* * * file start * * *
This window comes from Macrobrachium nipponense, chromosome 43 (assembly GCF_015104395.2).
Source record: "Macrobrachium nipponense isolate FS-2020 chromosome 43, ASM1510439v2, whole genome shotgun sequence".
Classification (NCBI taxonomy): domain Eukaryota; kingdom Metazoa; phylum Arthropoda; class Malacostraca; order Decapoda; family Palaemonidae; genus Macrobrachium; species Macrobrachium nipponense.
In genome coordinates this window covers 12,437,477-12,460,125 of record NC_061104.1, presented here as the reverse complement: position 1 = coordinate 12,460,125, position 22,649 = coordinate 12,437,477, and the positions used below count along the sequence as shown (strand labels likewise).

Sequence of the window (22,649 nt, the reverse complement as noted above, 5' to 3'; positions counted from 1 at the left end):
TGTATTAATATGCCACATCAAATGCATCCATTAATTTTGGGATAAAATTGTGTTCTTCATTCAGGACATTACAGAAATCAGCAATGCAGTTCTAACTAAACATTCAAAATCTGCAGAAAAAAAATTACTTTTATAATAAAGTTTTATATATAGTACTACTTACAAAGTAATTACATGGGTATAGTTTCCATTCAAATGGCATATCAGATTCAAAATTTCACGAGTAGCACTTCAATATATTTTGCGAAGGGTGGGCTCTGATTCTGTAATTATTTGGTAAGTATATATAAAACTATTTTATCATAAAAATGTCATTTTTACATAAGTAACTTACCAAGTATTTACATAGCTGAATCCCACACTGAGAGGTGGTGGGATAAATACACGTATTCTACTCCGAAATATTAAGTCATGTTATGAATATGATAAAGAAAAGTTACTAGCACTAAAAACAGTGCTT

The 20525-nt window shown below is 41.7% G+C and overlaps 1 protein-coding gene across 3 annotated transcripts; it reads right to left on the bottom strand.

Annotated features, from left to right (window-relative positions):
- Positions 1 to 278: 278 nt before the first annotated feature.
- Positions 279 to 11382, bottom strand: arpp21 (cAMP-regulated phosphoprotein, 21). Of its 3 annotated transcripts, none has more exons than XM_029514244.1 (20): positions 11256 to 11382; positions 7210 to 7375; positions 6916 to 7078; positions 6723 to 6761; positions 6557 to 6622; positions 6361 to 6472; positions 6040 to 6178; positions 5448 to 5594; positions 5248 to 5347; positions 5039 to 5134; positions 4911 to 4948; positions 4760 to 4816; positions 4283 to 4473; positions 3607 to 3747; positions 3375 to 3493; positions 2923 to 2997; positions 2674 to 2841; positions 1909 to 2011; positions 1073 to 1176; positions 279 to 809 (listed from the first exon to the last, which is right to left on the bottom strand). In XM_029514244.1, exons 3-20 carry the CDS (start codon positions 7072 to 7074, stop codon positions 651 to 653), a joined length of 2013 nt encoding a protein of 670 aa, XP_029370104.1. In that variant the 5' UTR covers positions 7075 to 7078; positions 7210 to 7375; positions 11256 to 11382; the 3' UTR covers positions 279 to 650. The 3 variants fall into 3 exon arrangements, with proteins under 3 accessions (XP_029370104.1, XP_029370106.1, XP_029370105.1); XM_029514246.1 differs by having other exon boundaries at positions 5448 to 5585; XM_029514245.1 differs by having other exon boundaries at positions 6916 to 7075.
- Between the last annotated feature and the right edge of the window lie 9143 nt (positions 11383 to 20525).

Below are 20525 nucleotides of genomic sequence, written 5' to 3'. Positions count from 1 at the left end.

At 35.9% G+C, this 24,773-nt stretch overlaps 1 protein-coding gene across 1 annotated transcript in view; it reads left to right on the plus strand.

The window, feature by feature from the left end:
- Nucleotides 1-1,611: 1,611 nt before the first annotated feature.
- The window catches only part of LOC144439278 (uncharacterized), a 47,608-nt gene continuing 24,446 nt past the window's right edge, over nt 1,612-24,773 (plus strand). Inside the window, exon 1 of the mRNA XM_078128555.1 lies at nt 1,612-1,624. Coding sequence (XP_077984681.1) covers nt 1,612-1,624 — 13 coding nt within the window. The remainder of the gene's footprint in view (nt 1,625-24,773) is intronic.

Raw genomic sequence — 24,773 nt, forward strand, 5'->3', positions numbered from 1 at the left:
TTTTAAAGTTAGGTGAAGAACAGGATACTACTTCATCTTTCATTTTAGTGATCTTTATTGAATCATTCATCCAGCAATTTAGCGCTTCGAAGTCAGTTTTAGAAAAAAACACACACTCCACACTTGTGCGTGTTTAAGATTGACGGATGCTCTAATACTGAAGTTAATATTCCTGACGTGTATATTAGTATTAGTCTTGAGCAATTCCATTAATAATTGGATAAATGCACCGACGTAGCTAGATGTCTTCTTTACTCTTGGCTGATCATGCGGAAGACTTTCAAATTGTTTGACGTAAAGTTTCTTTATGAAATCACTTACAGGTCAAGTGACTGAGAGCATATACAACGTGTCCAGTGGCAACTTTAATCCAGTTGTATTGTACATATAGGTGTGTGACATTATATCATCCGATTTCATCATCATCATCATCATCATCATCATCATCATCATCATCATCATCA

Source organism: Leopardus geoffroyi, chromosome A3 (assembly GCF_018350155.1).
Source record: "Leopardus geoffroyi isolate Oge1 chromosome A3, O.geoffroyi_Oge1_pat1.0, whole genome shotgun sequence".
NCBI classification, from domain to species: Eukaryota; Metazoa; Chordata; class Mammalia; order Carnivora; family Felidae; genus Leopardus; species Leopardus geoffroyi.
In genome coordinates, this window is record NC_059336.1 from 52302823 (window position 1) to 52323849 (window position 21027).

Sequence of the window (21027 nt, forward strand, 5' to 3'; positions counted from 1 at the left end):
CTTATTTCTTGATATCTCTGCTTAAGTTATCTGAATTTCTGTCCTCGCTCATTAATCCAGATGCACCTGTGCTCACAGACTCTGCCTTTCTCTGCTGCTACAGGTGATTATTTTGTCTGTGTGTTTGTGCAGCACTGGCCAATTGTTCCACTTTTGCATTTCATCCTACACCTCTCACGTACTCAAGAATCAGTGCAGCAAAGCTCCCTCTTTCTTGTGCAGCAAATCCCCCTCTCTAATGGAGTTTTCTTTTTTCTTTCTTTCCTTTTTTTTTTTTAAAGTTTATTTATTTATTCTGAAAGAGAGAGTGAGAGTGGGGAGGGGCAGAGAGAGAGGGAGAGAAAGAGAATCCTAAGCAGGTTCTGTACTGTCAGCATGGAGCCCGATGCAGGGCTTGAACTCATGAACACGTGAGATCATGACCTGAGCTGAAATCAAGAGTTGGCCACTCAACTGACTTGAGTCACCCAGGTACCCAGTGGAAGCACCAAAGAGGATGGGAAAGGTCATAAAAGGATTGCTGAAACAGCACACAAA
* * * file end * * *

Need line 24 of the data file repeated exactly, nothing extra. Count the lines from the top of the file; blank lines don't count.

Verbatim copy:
CTTATTTCTTGATATCTCTGCTTAAGTTATCTGAATTTCTGTCCTCGCTCATTAATCCAGATGCACCTGTGCTCACAGACTCTGCCTTTCTCTGCTGCTACAGGTGATTATTTTGTCTGTGTGTTTGTGCAGCACTGGCCAATTGTTCCACTTTTGCATTTCATCCTACACCTCTCACGTACTCAAGAATCAGTGCAGCAAAGCTCCCTCTTTCTTGTGCAGCAAATCCCCCTCTCTAATGGAGTTTTCTTTTTTCTTTCTTTCCTTTTTTTTTTTTAAAGTTTATTTATTTATTCTGAAAGAGAGAGTGAGAGTGGGGAGGGGCAGAGAGAGAGGGAGAGAAAGAGAATCCTAAGCAGGTTCTGTACTGTCAGCATGGAGCCCGATGCAGGGCTTGAACTCATGAACACGTGAGATCATGACCTGAGCTGAAATCAAGAGTTGGCCACTCAACTGACTTGAGTCACCCAGGTACCCAGTGGAAGCACCAAAGAGGATGGGAAAGGTCATAAAAGGATTGCTGAAACAGCACACAAA